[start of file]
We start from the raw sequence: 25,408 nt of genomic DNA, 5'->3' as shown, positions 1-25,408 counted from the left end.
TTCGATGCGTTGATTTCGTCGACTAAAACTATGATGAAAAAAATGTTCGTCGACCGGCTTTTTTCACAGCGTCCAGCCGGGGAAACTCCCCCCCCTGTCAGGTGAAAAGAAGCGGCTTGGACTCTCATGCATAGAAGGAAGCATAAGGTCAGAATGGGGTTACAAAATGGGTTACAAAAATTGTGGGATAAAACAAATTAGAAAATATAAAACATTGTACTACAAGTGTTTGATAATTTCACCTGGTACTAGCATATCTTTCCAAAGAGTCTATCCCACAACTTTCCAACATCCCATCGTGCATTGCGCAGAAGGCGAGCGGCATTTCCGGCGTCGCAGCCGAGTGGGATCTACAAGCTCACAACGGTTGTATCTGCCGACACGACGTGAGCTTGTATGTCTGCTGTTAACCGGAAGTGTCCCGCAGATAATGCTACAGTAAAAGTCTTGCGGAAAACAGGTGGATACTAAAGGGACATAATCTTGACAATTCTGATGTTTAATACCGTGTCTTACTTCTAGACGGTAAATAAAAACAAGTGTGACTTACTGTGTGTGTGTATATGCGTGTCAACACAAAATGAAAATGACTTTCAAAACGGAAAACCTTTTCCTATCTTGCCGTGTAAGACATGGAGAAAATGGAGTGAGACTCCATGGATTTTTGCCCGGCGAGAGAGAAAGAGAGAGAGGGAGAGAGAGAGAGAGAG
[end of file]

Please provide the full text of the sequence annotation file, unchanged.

We start from the raw sequence: 25,408 nt of genomic DNA, 5'->3' as shown, positions 1-25,408 counted from the left end.
TTCGATGCGTTGATTTCGTCGACTAAAACTATGATGAAAAAAATGTTCGTCGACCGGCTTTTTTCACAGCGTCCAGCCGGGGAAACTCCCCCCCCTGTCAGGTGAAAAGAAGCGGCTTGGACTCTCATGCATAGAAGGAAGCATAAGGTCAGAATGGGGTTACAAAATGGGTTACAAAAATTGTGGGATAAAACAAATTAGAAAATATAAAACATTGTACTACAAGTGTTTGATAATTTCACCTGGTACTAGCATATCTTTCCAAAGAGTCTATCCCACAACTTTCCAACATCCCATCGTGCATTGCGCAGAAGGCGAGCGGCATTTCCGGCGTCGCAGCCGAGTGGGATCTACAAGCTCACAACGGTTGTATCTGCCGACACGACGTGAGCTTGTATGTCTGCTGTTAACCGGAAGTGTCCCGCAGATAATGCTACAGTAAAAGTCTTGCGGAAAACAGGTGGATACTAAAGGGACATAATCTTGACAATTCTGATGTTTAATACCGTGTCTTACTTCTAGACGGTAAATAAAAACAAGTGTGACTTACTGTGTGTGTGTATATGCGTGTCAACACAAAATGAAAATGACTTTCAAAACGGAAAACCTTTTCCTATCTTGCCGTGTAAGACATGGAGAAAATGGAGTGAGACTCCATGGATTTTTGCCCGGCGAGAGAGAAAGAGAGAGAGGGAGAGAGAGAGAGAGAG